Over 1 billion people are projected to have diabetes by 2050

2023-07-10 18:18:35
Over 1 billion people are projected to have diabetes by 2050

The number of people worldwide with diabetes is projected to more than double in the next three decades, reaching 1.3 billion by 2050, according to research published in the Lancet.

The researchers found that 529 million people had diabetes in 2021 and that the climb in diabetes numbers would increase the prevalence of the disease from 6 percent of the world’s population to nearly 10 percent by 2050. The study’s findings are based on the analysis of data from more than 27,000 sources in 204 countries and territories.

According to data from the Centers for Disease Control and Prevention, more than 37 million people in the United States have diabetes. Diabetes is a chronic disease that develops when a person’s blood sugar (glucose) level is too high.

Ideally, the body converts most of the food you eat into glucose and releases it into your bloodstream, and your pancreas releases insulin, a hormone, to help get the glucose into your cells for energy.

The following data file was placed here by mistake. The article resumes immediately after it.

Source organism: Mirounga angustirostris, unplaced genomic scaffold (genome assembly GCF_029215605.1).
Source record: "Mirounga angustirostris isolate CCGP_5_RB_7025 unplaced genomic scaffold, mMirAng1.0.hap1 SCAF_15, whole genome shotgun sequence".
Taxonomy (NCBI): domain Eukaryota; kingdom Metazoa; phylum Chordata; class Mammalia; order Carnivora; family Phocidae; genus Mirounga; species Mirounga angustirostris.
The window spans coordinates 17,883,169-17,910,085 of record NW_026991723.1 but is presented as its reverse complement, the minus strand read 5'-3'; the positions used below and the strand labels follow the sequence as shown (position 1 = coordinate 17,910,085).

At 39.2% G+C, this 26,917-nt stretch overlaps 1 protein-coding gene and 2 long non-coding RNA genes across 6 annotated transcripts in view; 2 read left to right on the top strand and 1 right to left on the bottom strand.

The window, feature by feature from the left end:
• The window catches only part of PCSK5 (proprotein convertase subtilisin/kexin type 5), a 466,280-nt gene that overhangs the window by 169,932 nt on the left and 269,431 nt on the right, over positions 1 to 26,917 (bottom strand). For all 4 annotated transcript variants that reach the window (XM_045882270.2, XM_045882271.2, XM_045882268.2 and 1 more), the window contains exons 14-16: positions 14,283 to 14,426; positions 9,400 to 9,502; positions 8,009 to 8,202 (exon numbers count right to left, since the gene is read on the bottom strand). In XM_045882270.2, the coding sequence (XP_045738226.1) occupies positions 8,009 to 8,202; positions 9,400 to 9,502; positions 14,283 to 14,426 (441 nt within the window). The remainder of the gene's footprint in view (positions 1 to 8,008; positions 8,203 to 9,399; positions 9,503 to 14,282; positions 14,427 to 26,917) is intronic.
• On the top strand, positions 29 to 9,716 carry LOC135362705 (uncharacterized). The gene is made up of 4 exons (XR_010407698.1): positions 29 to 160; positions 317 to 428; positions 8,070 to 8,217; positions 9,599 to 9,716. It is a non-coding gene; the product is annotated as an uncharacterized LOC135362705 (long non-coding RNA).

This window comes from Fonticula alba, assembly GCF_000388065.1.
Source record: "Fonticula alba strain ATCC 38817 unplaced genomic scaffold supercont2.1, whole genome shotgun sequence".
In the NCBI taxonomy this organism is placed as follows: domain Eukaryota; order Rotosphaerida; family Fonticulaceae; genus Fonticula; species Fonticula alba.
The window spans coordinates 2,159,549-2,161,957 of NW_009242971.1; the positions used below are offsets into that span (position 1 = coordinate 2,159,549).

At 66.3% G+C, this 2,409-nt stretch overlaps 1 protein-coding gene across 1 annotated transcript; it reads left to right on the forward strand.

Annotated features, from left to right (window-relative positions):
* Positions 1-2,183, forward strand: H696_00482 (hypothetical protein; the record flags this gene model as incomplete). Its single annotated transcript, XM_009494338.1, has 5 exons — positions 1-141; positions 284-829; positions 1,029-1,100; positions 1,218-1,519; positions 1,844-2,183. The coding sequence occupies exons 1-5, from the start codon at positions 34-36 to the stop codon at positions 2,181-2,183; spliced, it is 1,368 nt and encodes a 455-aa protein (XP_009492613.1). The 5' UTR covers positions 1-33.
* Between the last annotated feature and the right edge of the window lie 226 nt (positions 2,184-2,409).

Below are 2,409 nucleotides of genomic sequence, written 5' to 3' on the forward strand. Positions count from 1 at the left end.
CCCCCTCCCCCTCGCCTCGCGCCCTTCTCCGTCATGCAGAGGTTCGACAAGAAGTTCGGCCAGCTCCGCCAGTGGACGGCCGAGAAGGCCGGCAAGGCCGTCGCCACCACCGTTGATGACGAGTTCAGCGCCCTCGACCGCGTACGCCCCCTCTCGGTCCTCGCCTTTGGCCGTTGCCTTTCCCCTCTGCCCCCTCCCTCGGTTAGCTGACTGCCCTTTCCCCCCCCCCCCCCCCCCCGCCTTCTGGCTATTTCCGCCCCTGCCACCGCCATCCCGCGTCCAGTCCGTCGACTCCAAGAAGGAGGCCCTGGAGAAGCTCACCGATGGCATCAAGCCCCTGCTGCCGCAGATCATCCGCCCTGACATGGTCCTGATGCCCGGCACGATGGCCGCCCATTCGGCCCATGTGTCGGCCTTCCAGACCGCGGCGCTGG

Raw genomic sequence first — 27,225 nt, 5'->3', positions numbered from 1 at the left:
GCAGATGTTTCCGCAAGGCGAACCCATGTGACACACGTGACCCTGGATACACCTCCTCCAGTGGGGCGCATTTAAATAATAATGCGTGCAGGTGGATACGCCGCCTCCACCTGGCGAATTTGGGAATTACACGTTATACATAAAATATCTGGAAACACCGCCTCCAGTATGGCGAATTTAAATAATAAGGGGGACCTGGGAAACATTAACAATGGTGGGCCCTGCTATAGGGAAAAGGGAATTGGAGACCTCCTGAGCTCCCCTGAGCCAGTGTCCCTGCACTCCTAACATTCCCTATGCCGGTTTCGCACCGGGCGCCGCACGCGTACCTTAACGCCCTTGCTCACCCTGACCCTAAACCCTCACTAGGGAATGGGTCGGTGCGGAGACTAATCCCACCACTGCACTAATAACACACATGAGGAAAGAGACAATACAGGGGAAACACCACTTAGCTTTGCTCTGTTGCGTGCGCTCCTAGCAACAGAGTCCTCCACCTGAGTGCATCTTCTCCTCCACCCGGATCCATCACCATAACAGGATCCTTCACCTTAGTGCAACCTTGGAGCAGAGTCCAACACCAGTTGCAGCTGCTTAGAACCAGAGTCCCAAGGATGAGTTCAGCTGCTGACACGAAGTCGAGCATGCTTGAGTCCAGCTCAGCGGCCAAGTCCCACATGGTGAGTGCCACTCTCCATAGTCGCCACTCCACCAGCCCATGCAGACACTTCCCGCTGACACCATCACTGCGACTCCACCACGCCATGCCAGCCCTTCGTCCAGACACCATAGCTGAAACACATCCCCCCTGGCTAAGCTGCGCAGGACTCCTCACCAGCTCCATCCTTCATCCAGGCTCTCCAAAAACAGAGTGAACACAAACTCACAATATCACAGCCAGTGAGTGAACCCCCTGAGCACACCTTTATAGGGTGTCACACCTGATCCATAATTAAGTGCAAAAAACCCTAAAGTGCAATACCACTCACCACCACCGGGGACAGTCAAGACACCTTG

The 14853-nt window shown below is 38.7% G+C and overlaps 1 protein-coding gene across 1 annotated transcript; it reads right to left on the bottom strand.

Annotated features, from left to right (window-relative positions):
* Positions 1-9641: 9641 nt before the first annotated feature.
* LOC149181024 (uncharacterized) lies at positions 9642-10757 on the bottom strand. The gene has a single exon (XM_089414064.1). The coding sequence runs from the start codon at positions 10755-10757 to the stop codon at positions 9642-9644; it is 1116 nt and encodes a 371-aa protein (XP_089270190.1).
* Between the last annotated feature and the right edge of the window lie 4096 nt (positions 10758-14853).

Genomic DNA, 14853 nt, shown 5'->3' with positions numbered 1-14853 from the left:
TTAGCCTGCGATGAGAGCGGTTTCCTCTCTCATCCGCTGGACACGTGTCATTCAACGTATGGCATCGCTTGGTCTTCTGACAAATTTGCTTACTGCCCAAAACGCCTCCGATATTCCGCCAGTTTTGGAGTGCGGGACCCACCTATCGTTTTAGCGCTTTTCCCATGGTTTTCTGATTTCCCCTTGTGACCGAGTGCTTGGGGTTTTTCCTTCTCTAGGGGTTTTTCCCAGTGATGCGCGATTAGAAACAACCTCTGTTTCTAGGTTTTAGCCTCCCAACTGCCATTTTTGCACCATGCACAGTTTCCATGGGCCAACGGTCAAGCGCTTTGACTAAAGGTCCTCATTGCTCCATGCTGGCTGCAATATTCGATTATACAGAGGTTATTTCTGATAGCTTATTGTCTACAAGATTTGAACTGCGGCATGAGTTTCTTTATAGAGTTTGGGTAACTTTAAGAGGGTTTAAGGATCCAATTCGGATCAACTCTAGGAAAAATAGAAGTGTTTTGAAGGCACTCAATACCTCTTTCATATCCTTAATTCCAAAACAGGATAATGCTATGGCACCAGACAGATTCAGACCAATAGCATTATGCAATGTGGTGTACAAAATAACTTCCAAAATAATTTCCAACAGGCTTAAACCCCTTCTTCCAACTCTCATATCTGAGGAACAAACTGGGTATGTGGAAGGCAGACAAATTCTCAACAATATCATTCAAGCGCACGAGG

For people who have diabetes, however, the body may make little or no insulin (Type 1 diabetes) or may not make or use insulin properly (Type 2), leaving too much glucose in the bloodstream. Over time, this can lead to serious health problems, including heart disease, stroke, kidney disease, nerve damage and vision loss.

The researchers found that about 96 percent of people worldwide who had diabetes in 2021 had Type 2, noting that the increasing prevalence of Type 2 diabetes worldwide is “primarily due to a rise in obesity.”

They wrote that “the continued global spread of diabetes presents a massive public health challenge” for policymakers, health-care professionals and patients.

Source: Washington Post


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